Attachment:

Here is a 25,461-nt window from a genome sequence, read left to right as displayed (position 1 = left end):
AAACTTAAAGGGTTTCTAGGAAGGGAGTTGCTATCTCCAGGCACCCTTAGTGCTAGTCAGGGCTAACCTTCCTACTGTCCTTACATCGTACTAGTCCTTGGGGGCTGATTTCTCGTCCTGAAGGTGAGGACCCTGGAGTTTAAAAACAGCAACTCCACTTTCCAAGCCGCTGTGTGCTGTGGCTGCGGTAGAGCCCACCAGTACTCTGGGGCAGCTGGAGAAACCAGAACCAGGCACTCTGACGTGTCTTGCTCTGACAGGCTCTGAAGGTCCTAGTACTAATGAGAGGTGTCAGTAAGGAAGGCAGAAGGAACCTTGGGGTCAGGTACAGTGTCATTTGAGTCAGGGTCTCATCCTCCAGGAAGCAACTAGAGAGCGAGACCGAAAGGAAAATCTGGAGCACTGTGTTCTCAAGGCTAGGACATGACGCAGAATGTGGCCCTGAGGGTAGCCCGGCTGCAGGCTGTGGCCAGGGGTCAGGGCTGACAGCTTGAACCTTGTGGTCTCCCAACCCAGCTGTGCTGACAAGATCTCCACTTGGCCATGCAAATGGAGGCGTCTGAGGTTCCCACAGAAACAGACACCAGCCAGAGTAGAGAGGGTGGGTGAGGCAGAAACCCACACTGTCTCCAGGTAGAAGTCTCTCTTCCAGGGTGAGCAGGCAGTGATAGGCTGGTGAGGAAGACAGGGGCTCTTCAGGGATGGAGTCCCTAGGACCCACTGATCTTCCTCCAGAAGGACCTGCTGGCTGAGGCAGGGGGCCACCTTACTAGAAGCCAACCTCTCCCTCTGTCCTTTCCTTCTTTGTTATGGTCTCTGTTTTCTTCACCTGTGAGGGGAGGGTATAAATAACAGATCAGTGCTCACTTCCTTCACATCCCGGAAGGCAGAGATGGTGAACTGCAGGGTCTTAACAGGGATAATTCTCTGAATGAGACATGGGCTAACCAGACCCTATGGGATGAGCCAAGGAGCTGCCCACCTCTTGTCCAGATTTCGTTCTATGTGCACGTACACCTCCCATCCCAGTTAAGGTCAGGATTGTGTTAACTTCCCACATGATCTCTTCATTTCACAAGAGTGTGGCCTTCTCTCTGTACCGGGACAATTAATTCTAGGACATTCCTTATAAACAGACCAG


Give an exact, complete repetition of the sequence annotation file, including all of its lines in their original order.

Here is a 25,461-nt window from a genome sequence, read left to right as displayed (position 1 = left end):
AAACTTAAAGGGTTTCTAGGAAGGGAGTTGCTATCTCCAGGCACCCTTAGTGCTAGTCAGGGCTAACCTTCCTACTGTCCTTACATCGTACTAGTCCTTGGGGGCTGATTTCTCGTCCTGAAGGTGAGGACCCTGGAGTTTAAAAACAGCAACTCCACTTTCCAAGCCGCTGTGTGCTGTGGCTGCGGTAGAGCCCACCAGTACTCTGGGGCAGCTGGAGAAACCAGAACCAGGCACTCTGACGTGTCTTGCTCTGACAGGCTCTGAAGGTCCTAGTACTAATGAGAGGTGTCAGTAAGGAAGGCAGAAGGAACCTTGGGGTCAGGTACAGTGTCATTTGAGTCAGGGTCTCATCCTCCAGGAAGCAACTAGAGAGCGAGACCGAAAGGAAAATCTGGAGCACTGTGTTCTCAAGGCTAGGACATGACGCAGAATGTGGCCCTGAGGGTAGCCCGGCTGCAGGCTGTGGCCAGGGGTCAGGGCTGACAGCTTGAACCTTGTGGTCTCCCAACCCAGCTGTGCTGACAAGATCTCCACTTGGCCATGCAAATGGAGGCGTCTGAGGTTCCCACAGAAACAGACACCAGCCAGAGTAGAGAGGGTGGGTGAGGCAGAAACCCACACTGTCTCCAGGTAGAAGTCTCTCTTCCAGGGTGAGCAGGCAGTGATAGGCTGGTGAGGAAGACAGGGGCTCTTCAGGGATGGAGTCCCTAGGACCCACTGATCTTCCTCCAGAAGGACCTGCTGGCTGAGGCAGGGGGCCACCTTACTAGAAGCCAACCTCTCCCTCTGTCCTTTCCTTCTTTGTTATGGTCTCTGTTTTCTTCACCTGTGAGGGGAGGGTATAAATAACAGATCAGTGCTCACTTCCTTCACATCCCGGAAGGCAGAGATGGTGAACTGCAGGGTCTTAACAGGGATAATTCTCTGAATGAGACATGGGCTAACCAGACCCTATGGGATGAGCCAAGGAGCTGCCCACCTCTTGTCCAGATTTCGTTCTATGTGCACGTACACCTCCCATCCCAGTTAAGGTCAGGATTGTGTTAACTTCCCACATGATCTCTTCATTTCACAAGAGTGTGGCCTTCTCTCTGTACCGGGACAATTAATTCTAGGACATTCCTTATAAACAGACCAG